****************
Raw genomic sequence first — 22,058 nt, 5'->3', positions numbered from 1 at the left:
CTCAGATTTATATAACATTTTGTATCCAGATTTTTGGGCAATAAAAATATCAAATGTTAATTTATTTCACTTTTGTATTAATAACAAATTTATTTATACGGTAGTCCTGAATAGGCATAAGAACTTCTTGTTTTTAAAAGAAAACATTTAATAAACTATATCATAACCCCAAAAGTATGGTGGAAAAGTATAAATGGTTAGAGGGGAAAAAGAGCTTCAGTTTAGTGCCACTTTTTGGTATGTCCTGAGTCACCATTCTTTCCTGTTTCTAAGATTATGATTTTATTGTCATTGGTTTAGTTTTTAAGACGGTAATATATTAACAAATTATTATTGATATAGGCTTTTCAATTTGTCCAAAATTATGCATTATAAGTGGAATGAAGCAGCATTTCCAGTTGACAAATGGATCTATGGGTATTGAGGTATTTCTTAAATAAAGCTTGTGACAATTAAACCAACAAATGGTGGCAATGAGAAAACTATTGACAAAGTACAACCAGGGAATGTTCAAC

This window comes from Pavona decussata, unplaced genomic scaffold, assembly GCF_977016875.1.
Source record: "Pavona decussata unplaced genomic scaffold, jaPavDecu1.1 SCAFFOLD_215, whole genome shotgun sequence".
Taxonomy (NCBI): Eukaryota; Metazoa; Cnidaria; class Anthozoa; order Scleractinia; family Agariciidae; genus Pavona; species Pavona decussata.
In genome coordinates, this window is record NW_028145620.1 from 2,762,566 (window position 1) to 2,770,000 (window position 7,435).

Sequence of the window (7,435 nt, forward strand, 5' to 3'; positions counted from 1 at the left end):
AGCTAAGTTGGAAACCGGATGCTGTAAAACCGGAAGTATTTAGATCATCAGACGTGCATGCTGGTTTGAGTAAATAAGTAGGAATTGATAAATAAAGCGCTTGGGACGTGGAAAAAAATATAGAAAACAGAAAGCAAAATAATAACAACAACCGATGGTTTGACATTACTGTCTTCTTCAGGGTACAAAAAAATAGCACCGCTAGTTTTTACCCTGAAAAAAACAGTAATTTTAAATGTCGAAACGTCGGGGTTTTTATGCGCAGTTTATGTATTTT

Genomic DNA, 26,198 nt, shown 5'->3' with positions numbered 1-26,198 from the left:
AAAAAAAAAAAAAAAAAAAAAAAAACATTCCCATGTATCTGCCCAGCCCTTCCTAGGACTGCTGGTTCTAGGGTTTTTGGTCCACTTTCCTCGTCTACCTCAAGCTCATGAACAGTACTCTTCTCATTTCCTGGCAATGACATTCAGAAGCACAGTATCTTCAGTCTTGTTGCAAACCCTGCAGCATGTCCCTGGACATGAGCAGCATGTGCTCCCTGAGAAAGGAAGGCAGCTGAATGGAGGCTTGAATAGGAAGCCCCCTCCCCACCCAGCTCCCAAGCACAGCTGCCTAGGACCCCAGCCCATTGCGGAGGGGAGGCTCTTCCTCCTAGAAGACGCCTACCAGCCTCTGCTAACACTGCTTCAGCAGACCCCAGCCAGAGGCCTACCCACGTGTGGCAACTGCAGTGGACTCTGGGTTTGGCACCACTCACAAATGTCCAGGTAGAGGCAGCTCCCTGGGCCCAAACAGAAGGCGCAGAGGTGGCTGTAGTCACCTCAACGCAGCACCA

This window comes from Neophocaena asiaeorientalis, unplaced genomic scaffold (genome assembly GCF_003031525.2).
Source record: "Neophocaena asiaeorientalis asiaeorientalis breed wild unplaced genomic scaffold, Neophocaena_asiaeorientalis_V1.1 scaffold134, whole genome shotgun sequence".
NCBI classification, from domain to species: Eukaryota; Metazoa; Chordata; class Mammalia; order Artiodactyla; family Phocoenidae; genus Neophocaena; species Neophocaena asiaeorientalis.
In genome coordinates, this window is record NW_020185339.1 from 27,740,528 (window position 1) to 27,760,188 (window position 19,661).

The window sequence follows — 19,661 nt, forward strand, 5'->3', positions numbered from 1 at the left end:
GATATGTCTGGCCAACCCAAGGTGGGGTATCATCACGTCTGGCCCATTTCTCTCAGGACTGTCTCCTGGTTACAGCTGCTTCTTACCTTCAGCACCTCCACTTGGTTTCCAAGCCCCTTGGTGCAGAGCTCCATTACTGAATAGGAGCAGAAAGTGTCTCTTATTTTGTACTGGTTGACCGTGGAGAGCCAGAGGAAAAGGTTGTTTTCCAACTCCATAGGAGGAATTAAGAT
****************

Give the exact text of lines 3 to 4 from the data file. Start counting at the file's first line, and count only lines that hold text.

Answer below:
This window comes from Pavona decussata, unplaced genomic scaffold, assembly GCF_977016875.1.
Source record: "Pavona decussata unplaced genomic scaffold, jaPavDecu1.1 SCAFFOLD_215, whole genome shotgun sequence".